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Process Reported to Yield Metallic Finishes, Unlimited Tint Options for Vehicles

TROY, Mich. — SRG Global™ has introduced its G-Coat™ tint-over-chrome process to help automakers better facilitate pushing the boundaries of design, styling, and functionality. SRG Global (srgglobal.com) is a prominent global manufacturer of chrome-plated and painted plastic parts for the automotive, commercial truck, and household appliance industries. The company manufactures in North America, Western and Central Europe, and Asia. “One of our company’s core innovation pillars is the importance of design. We see automobiles as an extension of consumer preferences, personality, and lifestyle, and our products are often considered to be the ‘jewelry’ of the car,” said Dave Prater, president and CEO of SRG Global, in a company release. “This proprietary process allows our automaker customers more flexibility and options when adding differentiation to their vehicles.” The G-Coat process is reported to deliver distinct metallic surface finishes for exterior and interior applications and to regularly improve paint adhesion to any chrome-plated plastic part. It is said to offer nearly unlimited custom color options, including a high optical density, deep black finish not achievable by other technologies, SRG Global reported in its press release. The process is also said to provide enhanced corrosion protection and fingerprint resistance compared to other processes and to meet multiple automotive OEM performance standards for basecoat and clear coat paint systems. “The G-Coat process was refined over many months with a significant amount of learning...

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Stratasys Reveals Large-Part 3D Printing Demonstrator

MINNEAPOLIS & REHOVOT, Israel—The 3D printing and additive manufacturing company Stratasys is working with Ford and Boeing on new technology to 3D print large aerospace and automotive parts. Demonstrations of the technology, including the Stratasys Infinite-Build 3D Demonstrator, were to be previewed at IMTS 2016 as part of the company’s Shaping What’s Next™ vision for manufacturing. In a company release, Stratasys said that its Infinite-Build 3D Demonstrator builds on the company’s industrial FDM® 3D printing expertise to respond to the needs of customers’ most challenging applications. The 3D demonstrator is said to address manufacturers’ needs to rapidly produce strong parts ranging in size from an automobile armrest to an entire aircraft interior panel. The Stratasys Infinite-Build 3D Demonstrator is designed to address the requirements of aerospace, automotive, and other industries for large lightweight, thermoplastic parts with repeatable mechanical properties. The Infinite-Build 3D Demonstrator offers what the company calls a revolutionary approach to FDM extrusion that increases throughput and repeatability. The system is said to turn the traditional 3D printer concept on its side to realize an “infinite-build” approach that prints on a vertical plane for practically unlimited part size in the build direction. Aerospace giant Boeing played an influential role in defining the requirements and specifications for the demonstrator. Boeing is currently using an Infinite-Build 3D Demonstrator to explore the production of low volume, lightweight parts. Ford Motor Company...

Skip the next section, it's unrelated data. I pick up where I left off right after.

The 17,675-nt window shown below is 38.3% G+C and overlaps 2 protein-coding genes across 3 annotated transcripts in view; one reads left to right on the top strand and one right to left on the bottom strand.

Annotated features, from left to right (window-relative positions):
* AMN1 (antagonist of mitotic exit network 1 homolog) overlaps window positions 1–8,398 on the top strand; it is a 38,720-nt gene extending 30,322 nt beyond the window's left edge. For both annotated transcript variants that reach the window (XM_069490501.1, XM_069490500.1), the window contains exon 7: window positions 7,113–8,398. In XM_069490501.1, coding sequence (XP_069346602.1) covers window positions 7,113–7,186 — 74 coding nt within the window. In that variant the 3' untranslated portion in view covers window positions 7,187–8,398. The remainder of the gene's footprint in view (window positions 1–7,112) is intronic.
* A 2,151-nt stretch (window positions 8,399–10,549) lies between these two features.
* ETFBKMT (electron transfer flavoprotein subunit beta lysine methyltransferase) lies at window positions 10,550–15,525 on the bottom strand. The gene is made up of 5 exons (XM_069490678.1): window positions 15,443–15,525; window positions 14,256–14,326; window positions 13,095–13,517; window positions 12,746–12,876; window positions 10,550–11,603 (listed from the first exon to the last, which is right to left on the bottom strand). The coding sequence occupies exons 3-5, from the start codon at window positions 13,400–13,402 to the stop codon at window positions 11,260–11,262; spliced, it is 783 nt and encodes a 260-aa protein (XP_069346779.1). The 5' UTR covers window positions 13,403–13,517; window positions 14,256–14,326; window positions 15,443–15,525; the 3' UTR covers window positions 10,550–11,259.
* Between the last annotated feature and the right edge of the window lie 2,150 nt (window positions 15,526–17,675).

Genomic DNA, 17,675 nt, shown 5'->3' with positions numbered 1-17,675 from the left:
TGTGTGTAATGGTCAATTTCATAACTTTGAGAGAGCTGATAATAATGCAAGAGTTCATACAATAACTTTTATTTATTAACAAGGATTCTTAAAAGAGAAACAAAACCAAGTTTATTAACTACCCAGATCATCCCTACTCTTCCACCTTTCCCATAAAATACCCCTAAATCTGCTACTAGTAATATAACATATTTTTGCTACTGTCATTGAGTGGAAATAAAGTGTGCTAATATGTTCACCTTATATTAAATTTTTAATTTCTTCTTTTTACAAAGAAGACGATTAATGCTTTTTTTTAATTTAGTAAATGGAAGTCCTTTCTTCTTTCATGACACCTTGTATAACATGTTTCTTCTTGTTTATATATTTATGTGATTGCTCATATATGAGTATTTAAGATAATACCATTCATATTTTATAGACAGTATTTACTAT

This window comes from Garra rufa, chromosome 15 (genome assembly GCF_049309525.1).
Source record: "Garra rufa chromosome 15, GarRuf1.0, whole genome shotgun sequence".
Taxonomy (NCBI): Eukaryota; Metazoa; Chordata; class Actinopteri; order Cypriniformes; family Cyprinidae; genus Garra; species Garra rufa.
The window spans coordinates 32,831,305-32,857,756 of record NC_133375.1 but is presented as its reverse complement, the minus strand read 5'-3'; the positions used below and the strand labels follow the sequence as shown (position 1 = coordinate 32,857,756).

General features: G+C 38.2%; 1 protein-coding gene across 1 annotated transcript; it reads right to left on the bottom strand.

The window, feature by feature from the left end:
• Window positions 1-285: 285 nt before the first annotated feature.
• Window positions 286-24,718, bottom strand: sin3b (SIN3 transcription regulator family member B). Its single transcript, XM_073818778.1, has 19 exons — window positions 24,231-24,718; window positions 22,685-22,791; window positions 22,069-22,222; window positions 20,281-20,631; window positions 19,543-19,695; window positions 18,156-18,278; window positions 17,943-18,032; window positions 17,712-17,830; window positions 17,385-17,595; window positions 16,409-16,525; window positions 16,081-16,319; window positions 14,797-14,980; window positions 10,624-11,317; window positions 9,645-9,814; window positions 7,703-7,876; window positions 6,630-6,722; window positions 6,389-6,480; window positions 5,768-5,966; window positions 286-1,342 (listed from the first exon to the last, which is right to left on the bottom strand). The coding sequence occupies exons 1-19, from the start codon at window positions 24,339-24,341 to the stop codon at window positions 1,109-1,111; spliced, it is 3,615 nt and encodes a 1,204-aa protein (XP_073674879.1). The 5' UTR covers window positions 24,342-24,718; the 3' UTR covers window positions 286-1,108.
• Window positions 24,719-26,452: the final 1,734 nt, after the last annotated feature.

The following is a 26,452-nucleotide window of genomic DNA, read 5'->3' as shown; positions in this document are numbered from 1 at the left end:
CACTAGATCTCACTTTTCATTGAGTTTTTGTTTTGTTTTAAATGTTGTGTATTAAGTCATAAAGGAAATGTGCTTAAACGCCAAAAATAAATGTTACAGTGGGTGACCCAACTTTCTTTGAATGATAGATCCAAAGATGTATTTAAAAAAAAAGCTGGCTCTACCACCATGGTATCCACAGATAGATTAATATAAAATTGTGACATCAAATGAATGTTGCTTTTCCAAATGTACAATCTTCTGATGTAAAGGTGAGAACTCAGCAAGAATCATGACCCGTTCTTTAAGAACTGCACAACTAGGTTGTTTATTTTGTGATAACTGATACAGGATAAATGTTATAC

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What’s Your Strategy for Meeting IMDS Requirements?

IMDS, a universal data reporting requirement for suppliers in the automotive supply chain, isn’t going away anytime soon. To stay on the right side of compliance, companies need to plan ahead. By Derrik Snider “They won’t let us ship auto parts without IMDS!” exclaimed Steve, production manager at FabFitCo. “Why not?” asked Brian, the company’s general manager. “It’s due on Friday.” “To ship, we need an IMDS number on the PPAP, and to get one, we have to provide detailed data on every piece of material in the part, including our supplier’s materials,” explained Steve. “We’ve done capability studies, CpKs, GRRs before. What’s different about this?” Brian asked. “It’s unique to the auto business,” Steve replied. “For every part that goes into a car, we have to break down the part assembly, specify every material substance at every level, and enter the data in the online IMDS system. Until we do that, they won’t let us ship it. ” “Can’t we just tell our customer what’s in it—send them the material certs?” Brian asked. “I tried that, but they have to have the information in the online system. I can’t just send them a paper copy,” Steve replied. “We have material safety data sheets in that binder. Can we use those?” Brian asked. “No,” Steve replied. “The MSD sheets only list hazardous chemicals; they don’t add up to 100...